Migrant workers rally in St. Catharines
Published: Tuesday, September 13, 2011
Updated: Thursday, July 5, 2012 15:07
Over 50 migrant workers from all over South Western Ontario took a huge risk the first weekend of September participating in what organizers called a "Community Reality Tour". The tour made stops in St. Catharines, Niagara Falls and Niagara-on-the-Lake.
According to organizers, the tour followed the Underground Railroad – stopping in cities along the way to educate the public and question whether these communities still represent freedom for migrant agricultural workers. Though organizers also state that participating was a bit too much of a gamble for some local workers.
"It is definitely very, very risky," said organizer Tzazna Miranda, from Justice for Migrant Workers.
Miranda said that at any point an employer may fire an employee and the employee then risks deportation. If sent home the employee risks not being able to return to Canada to work another year.
However, for some the risk was worth it. "Animals and second class citizens" are some of the words Miranda said that the workers use to describe how they are treated by their Canadian employers.
"Think of how proud Niagara is of its wine and fruit production […] we ask our community to buy locally because it is better environmentally and economically, but is it more ethical?"
The rallying workers took the risk of protesting not only to educate but also to demand for better working and living conditions.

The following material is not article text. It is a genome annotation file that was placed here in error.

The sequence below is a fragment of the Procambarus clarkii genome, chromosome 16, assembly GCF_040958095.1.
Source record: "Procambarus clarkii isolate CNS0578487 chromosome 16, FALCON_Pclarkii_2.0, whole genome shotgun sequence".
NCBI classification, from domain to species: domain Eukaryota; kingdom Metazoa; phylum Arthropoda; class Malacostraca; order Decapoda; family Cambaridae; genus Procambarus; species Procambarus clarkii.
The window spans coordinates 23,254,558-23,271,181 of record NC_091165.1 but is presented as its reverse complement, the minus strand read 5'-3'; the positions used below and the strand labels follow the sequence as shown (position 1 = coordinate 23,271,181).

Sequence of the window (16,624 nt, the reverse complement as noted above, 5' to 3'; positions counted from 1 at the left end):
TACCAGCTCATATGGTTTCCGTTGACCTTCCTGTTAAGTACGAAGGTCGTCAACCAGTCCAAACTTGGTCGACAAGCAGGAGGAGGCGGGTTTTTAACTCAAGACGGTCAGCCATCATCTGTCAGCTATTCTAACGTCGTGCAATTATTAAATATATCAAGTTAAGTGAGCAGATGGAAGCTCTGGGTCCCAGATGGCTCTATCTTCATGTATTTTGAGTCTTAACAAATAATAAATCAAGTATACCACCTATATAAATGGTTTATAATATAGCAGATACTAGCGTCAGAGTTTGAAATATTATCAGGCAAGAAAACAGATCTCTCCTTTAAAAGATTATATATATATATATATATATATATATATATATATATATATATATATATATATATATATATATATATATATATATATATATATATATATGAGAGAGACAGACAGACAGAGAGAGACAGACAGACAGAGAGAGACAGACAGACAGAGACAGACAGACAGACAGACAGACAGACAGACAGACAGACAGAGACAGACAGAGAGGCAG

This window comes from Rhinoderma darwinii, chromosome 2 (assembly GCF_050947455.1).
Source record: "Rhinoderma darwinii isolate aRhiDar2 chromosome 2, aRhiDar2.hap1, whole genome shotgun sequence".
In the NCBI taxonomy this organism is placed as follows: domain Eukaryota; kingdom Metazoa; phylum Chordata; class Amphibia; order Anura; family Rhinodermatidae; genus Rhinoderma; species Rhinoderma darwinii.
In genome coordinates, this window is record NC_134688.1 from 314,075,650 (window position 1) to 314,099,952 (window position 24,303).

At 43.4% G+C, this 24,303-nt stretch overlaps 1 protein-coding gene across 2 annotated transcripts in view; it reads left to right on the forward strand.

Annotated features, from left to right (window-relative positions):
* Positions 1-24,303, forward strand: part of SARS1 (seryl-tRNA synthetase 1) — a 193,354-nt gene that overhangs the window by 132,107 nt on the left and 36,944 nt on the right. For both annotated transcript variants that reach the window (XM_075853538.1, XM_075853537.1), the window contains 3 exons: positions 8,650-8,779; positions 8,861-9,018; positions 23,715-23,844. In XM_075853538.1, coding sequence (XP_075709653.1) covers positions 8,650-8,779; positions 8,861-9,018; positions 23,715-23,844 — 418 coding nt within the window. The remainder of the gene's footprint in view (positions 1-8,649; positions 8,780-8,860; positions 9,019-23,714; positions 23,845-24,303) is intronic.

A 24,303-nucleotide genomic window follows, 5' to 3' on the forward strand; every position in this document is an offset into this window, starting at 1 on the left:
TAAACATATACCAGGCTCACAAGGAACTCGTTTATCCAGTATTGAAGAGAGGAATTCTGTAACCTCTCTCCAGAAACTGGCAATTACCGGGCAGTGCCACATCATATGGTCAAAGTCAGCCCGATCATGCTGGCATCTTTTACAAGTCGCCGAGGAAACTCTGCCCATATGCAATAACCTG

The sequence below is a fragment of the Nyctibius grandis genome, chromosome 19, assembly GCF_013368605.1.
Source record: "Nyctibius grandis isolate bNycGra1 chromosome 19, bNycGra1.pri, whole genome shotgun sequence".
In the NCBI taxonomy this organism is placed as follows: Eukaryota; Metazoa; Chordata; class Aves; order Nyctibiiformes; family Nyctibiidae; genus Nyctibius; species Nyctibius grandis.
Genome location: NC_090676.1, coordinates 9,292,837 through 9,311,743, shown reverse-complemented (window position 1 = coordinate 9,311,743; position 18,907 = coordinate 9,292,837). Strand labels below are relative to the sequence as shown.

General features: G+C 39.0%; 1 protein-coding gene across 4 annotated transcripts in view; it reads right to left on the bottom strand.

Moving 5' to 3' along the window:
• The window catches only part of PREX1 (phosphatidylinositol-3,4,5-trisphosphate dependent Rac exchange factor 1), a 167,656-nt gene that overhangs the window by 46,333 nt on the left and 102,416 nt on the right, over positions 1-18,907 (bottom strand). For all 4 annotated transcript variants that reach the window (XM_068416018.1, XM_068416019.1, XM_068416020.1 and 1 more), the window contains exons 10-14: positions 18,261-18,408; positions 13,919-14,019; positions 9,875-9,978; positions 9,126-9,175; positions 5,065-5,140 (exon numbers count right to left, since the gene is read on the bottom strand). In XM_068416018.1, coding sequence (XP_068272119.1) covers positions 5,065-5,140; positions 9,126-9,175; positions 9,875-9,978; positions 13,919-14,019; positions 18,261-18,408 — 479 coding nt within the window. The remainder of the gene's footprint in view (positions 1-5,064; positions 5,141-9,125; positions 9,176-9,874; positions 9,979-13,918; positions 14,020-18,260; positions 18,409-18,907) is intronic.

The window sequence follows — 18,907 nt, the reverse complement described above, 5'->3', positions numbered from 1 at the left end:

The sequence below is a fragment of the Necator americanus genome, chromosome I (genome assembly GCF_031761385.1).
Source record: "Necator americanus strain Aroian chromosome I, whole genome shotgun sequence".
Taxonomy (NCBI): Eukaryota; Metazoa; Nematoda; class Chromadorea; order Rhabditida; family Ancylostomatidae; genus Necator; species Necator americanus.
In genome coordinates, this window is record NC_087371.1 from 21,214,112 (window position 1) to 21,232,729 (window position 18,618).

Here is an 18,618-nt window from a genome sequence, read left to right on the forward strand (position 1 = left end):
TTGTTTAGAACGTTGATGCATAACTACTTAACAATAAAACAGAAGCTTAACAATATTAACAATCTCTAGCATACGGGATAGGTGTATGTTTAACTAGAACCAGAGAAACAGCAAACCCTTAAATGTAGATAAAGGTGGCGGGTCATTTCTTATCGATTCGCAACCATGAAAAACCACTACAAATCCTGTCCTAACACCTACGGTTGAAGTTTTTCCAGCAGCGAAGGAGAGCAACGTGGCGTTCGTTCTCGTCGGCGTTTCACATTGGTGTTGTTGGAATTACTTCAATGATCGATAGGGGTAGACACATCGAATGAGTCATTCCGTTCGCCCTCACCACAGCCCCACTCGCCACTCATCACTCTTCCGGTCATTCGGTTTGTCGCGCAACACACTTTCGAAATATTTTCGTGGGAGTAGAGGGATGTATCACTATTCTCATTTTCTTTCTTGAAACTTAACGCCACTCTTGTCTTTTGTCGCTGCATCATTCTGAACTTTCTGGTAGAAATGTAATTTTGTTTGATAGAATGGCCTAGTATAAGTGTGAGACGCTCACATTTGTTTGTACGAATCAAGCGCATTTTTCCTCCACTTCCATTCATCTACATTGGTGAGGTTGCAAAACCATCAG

"They receive very little training — if any is present and what they do receive is often in a language they cannot understand — and that can be very dangerous," said Miranda, adding that the workers are given little to no training before they must deal with dangerous machinery that can lead to bodily injury such as limb amputation. She also said that rules regarding pesticides are often ignored, which severely affects the workers heath – sending some home with cancer.
As for the housing conditions: "It is something you or I would never tolerate," Miranda said, after explaining that the worker accommodations often have rats, mice, mould, no heating or air conditioning and are almost always over crowded.
"They want to support their families and send their children to school, a luxury many were not able to have as children," Miranda said.
The tour, which has two more dates (the first is Sept. 26 stopping in Windsor and Leamington, the second is Oct. 2 stopping in Simcoe, Hamilton and Toronto), wishes to educate the communities it visits about the realities of the "very cheap, very exploitable labour" that makes up our areas agricultural workforce.
"Putting social pressure on the farmers to make changes," is what Miranda concludes is the hope behind educating the community on issues faced by the migrant workers.
"To understand any argument […] we must try to understand it from as many perspectives as possible […]for Canadian students, it is important to understand the role that Canada has in this discussion," said Brock University English Professor Jonathan Allan.
Professor Allan screened the film The Contract for his Latin American Studies students, which demonstrates many of the conditions the migrant workers on the tour are rallying against, and he relayed that it is important for students to understand the workers side of the story.